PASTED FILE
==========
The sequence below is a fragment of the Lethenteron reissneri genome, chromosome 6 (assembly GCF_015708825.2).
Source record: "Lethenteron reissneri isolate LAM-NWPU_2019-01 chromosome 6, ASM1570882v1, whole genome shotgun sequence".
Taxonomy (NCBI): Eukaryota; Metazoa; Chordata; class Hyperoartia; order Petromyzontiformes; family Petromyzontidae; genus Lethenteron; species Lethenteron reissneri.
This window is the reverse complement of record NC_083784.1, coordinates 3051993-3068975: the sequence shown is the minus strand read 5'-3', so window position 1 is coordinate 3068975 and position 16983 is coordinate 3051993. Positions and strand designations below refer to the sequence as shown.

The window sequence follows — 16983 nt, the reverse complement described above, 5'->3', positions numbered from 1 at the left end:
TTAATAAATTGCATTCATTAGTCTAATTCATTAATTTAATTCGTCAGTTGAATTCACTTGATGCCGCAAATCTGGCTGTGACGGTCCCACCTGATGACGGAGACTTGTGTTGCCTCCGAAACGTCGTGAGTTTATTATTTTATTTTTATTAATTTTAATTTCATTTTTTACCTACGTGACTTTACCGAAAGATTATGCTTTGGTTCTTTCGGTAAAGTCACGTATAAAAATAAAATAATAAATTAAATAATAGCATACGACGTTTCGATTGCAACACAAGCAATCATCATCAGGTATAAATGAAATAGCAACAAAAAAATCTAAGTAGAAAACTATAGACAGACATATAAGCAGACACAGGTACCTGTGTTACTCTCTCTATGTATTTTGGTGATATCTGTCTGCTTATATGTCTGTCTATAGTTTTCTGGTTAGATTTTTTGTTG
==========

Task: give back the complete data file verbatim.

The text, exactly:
The sequence below is a fragment of the Lethenteron reissneri genome, chromosome 6 (assembly GCF_015708825.2).
Source record: "Lethenteron reissneri isolate LAM-NWPU_2019-01 chromosome 6, ASM1570882v1, whole genome shotgun sequence".
Taxonomy (NCBI): Eukaryota; Metazoa; Chordata; class Hyperoartia; order Petromyzontiformes; family Petromyzontidae; genus Lethenteron; species Lethenteron reissneri.
This window is the reverse complement of record NC_083784.1, coordinates 3051993-3068975: the sequence shown is the minus strand read 5'-3', so window position 1 is coordinate 3068975 and position 16983 is coordinate 3051993. Positions and strand designations below refer to the sequence as shown.

The window sequence follows — 16983 nt, the reverse complement described above, 5'->3', positions numbered from 1 at the left end:
TTAATAAATTGCATTCATTAGTCTAATTCATTAATTTAATTCGTCAGTTGAATTCACTTGATGCCGCAAATCTGGCTGTGACGGTCCCACCTGATGACGGAGACTTGTGTTGCCTCCGAAACGTCGTGAGTTTATTATTTTATTTTTATTAATTTTAATTTCATTTTTTACCTACGTGACTTTACCGAAAGATTATGCTTTGGTTCTTTCGGTAAAGTCACGTATAAAAATAAAATAATAAATTAAATAATAGCATACGACGTTTCGATTGCAACACAAGCAATCATCATCAGGTATAAATGAAATAGCAACAAAAAAATCTAAGTAGAAAACTATAGACAGACATATAAGCAGACACAGGTACCTGTGTTACTCTCTCTATGTATTTTGGTGATATCTGTCTGCTTATATGTCTGTCTATAGTTTTCTGGTTAGATTTTTTGTTG